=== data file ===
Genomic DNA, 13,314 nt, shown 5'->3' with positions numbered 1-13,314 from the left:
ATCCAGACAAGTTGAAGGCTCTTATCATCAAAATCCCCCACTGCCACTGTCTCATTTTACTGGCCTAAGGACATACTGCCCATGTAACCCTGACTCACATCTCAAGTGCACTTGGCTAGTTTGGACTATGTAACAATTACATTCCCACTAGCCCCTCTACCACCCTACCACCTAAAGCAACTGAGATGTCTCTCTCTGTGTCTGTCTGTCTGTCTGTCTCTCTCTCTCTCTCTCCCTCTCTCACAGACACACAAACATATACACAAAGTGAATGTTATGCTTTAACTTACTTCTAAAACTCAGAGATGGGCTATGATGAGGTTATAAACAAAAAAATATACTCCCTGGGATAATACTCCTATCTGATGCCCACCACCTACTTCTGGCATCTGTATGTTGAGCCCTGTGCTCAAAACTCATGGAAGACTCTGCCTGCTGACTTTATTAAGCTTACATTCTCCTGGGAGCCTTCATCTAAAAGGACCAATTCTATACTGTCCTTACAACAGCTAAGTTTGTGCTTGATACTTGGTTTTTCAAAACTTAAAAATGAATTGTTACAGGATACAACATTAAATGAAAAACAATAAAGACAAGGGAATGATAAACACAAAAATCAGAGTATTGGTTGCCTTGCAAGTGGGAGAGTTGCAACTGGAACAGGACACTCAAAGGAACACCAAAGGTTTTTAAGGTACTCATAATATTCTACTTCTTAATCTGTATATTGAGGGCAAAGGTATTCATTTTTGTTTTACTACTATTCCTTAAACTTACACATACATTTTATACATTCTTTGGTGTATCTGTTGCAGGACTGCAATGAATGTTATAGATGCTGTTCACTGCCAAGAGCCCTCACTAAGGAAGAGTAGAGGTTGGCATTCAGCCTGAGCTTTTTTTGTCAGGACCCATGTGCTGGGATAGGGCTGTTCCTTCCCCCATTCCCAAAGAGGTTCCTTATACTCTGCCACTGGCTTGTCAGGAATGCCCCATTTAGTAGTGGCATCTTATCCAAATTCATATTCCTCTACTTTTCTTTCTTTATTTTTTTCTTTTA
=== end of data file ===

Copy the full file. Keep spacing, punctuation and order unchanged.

Genomic DNA, 13,314 nt, shown 5'->3' with positions numbered 1-13,314 from the left:
ATCCAGACAAGTTGAAGGCTCTTATCATCAAAATCCCCCACTGCCACTGTCTCATTTTACTGGCCTAAGGACATACTGCCCATGTAACCCTGACTCACATCTCAAGTGCACTTGGCTAGTTTGGACTATGTAACAATTACATTCCCACTAGCCCCTCTACCACCCTACCACCTAAAGCAACTGAGATGTCTCTCTCTGTGTCTGTCTGTCTGTCTGTCTCTCTCTCTCTCTCTCCCTCTCTCACAGACACACAAACATATACACAAAGTGAATGTTATGCTTTAACTTACTTCTAAAACTCAGAGATGGGCTATGATGAGGTTATAAACAAAAAAATATACTCCCTGGGATAATACTCCTATCTGATGCCCACCACCTACTTCTGGCATCTGTATGTTGAGCCCTGTGCTCAAAACTCATGGAAGACTCTGCCTGCTGACTTTATTAAGCTTACATTCTCCTGGGAGCCTTCATCTAAAAGGACCAATTCTATACTGTCCTTACAACAGCTAAGTTTGTGCTTGATACTTGGTTTTTCAAAACTTAAAAATGAATTGTTACAGGATACAACATTAAATGAAAAACAATAAAGACAAGGGAATGATAAACACAAAAATCAGAGTATTGGTTGCCTTGCAAGTGGGAGAGTTGCAACTGGAACAGGACACTCAAAGGAACACCAAAGGTTTTTAAGGTACTCATAATATTCTACTTCTTAATCTGTATATTGAGGGCAAAGGTATTCATTTTTGTTTTACTACTATTCCTTAAACTTACACATACATTTTATACATTCTTTGGTGTATCTGTTGCAGGACTGCAATGAATGTTATAGATGCTGTTCACTGCCAAGAGCCCTCACTAAGGAAGAGTAGAGGTTGGCATTCAGCCTGAGCTTTTTTTGTCAGGACCCATGTGCTGGGATAGGGCTGTTCCTTCCCCCATTCCCAAAGAGGTTCCTTATACTCTGCCACTGGCTTGTCAGGAATGCCCCATTTAGTAGTGGCATCTTATCCAAATTCATATTCCTCTACTTTTCTTTCTTTATTTTTTTCTTTTA